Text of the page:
VII. By the time Clyde got the letter telling him the date of the arbitration hearing, he was nearly out of money. He’d made house payments, but the rest of the bills were overdue and food was in short supply. His parents offered to lend him money, but he refused to borrow from a man who’d never object to what the company had done. He had made a little money betting the horses. He had plenty of time to study the Daily Racing Form. The old guy who owned the newsstand that sold the form had been a union organizer in the thirties, and when Clyde told him what had happened, he let Clyde have the Form on the house. He started making elaborate calculations and charts, picking winners and checking his choices against the results the next day. He placed imaginary bets, and kept track of his winnings. They were substantial. Too bad he didn’t have money to bet.
He was downtown drinking coffee at Dot’s Diner, reading the sports section of the local paper. “Hey, Clyde. How you doin’?” Clyde looked up to see his buddy Nick. Clyde said, “Not too bad.” Nick said, “You don’t look too good.” Clyde filled him in on what had been happening. Nick said he’d heard about most of this. “What a fuckin’ shame, you deserve better.” Then Nick took an envelope from his pocket and handed it to Clyde. “Don’t say nothin’. Just take it. It’s from some of your buddies.” Clyde started to protest, but Nick cut him short. “Just take it.” “See you around,” he said. “Keep smilin’.”
Clyde opened the envelope and counted out $300. Enough to square away his bills. He left the restaurant and started to walk home, thinking how happy his wife would be. A conversation started in his mind. “I know I could turn some of this money into a lot more at the track.” “No, better not. Might lose it all. Give it to the wife and pay the bills.” “Shit, take $100 to the track. What harm could that do?” When he got home, Clyde gave his wife $200 and told her what had happened. Like he thought, she was happy. The next day he told her he had to go into the city the following day to meet with some union bigwigs about his case. He said he’d probably be home later in the evening. “They’ll feed me something, so don’t worry about me for supper.”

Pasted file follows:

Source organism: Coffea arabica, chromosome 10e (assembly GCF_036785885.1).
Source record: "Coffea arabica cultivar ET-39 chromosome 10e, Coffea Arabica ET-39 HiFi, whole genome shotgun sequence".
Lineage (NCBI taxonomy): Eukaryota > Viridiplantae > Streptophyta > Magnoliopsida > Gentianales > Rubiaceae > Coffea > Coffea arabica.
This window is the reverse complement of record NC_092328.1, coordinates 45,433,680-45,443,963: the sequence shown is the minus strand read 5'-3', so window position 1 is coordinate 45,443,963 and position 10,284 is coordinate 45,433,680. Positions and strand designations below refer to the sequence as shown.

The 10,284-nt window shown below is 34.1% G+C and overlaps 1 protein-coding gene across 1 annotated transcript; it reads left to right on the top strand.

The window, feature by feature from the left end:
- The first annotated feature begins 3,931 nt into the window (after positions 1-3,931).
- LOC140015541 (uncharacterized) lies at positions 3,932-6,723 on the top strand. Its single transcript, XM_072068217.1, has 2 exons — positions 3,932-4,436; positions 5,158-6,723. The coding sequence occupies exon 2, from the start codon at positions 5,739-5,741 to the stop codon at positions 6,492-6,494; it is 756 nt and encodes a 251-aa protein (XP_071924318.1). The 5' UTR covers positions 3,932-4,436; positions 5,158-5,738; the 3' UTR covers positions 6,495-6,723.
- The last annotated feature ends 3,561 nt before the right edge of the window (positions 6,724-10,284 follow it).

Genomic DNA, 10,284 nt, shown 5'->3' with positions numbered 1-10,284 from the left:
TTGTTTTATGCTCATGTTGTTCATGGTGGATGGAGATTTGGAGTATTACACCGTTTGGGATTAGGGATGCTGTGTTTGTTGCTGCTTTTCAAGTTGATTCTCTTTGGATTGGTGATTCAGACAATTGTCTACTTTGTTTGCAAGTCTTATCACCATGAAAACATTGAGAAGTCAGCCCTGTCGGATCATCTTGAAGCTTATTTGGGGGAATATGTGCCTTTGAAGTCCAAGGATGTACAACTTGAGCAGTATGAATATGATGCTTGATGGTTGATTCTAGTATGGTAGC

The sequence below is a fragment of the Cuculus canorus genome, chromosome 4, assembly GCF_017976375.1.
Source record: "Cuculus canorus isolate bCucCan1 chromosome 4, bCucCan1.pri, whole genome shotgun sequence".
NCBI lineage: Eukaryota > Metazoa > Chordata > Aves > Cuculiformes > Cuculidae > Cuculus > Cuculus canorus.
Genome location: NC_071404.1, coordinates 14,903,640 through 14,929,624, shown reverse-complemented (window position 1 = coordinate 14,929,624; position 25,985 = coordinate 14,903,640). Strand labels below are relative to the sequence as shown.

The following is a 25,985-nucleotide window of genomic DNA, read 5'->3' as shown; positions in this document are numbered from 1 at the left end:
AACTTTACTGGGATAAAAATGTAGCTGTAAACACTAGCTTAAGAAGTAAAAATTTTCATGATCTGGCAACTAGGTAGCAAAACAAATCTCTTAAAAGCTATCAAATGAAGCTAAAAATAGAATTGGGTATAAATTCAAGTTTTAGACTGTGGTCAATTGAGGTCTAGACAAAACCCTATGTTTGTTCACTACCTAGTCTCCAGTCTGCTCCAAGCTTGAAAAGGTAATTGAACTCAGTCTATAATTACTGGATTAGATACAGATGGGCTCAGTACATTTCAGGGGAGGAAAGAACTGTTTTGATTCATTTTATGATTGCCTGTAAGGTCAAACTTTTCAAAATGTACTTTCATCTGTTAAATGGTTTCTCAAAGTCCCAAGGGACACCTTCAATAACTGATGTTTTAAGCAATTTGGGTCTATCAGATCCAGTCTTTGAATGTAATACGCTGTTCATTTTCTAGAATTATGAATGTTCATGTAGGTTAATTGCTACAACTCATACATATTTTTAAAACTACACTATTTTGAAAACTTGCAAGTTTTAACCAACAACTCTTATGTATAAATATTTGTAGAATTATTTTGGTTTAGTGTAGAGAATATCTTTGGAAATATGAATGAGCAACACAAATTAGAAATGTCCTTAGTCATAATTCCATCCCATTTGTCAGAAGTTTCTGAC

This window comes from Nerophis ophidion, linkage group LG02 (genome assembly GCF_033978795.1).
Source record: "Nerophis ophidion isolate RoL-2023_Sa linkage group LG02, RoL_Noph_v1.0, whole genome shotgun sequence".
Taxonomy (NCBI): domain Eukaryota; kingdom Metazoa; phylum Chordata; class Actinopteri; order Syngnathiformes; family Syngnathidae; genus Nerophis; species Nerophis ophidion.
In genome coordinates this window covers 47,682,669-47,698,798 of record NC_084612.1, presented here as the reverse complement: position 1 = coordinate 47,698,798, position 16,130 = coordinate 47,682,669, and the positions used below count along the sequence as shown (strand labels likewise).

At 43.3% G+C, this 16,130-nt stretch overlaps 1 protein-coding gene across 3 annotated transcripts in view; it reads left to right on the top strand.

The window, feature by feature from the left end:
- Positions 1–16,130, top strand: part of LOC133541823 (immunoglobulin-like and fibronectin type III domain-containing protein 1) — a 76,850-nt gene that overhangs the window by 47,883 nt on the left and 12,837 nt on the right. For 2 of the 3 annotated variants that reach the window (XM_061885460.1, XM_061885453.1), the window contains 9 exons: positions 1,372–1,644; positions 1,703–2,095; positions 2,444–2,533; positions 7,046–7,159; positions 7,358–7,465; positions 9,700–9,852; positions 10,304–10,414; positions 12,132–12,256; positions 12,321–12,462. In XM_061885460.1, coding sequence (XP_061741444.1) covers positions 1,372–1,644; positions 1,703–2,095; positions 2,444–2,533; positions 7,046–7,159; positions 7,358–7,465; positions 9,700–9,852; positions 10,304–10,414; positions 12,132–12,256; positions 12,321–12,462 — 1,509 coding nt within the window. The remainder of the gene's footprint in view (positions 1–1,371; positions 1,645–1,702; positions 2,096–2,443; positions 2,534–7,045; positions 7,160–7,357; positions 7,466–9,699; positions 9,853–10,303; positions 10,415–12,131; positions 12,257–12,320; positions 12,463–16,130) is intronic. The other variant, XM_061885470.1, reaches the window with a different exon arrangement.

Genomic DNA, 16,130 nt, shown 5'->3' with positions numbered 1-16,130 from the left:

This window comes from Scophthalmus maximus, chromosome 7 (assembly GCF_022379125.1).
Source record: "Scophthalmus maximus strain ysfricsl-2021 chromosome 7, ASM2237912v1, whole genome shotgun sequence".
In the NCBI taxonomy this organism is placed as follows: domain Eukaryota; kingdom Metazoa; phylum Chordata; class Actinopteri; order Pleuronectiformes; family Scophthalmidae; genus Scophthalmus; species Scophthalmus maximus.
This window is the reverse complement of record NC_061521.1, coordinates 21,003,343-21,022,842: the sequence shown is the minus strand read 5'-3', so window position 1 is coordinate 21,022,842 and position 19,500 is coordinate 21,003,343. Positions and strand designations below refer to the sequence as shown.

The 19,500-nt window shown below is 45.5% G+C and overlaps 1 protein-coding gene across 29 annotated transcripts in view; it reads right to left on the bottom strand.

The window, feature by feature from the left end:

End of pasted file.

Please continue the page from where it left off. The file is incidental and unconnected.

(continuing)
He left the house at nine o’clock. It was a two-hour drive to the track and the races started at one o’clock. He’d get there early and study the Form. He’d have time to go to the paddock and look at the horses too. He kept feeling in his pocket to make sure the money was there. His heart was racing when he pulled into the parking lot, paid the admission, and bought the Form. He pulled his track records from inside his jacket, bought a cup of coffee, and found a place to sit and plan his picks.
When he bought his entrance ticket, he got a program. He started to leaf through it. On the inside cover page, he noticed a promotion the track was running that day. The admission ticket had the same number at each end. Patrons were to rip their tickets in two and place half the ticket inside a steel drum near the track entrance. Ten tickets would be drawn before the first race, which had ten horses scheduled to run. The holders of these tickets would then bring their halves down to the starting gate for verification. Ten tickets with numbers from one to ten printed on them would be drawn from another drum, one ticket drawn by each of the ten winners. The number on the ticket you drew would identify a horse in the first race, number one would be the horse in the number one gate, number two would be the horse in the second gate, and so forth. Whatever a particular horse won in the race would also be won by the holder of the ticket with that horse’s number. So if you were one of the lucky ten initial winners and you drew the ticket with the number three stamped on it, you would win whatever the number three horse won that day. In this race, the winnings distribution was
First place horse: $1,000
Second place horse: $600
Third place horse: $200
Fourth place horse: $75
Fifth place horse: $25
Five people would win money.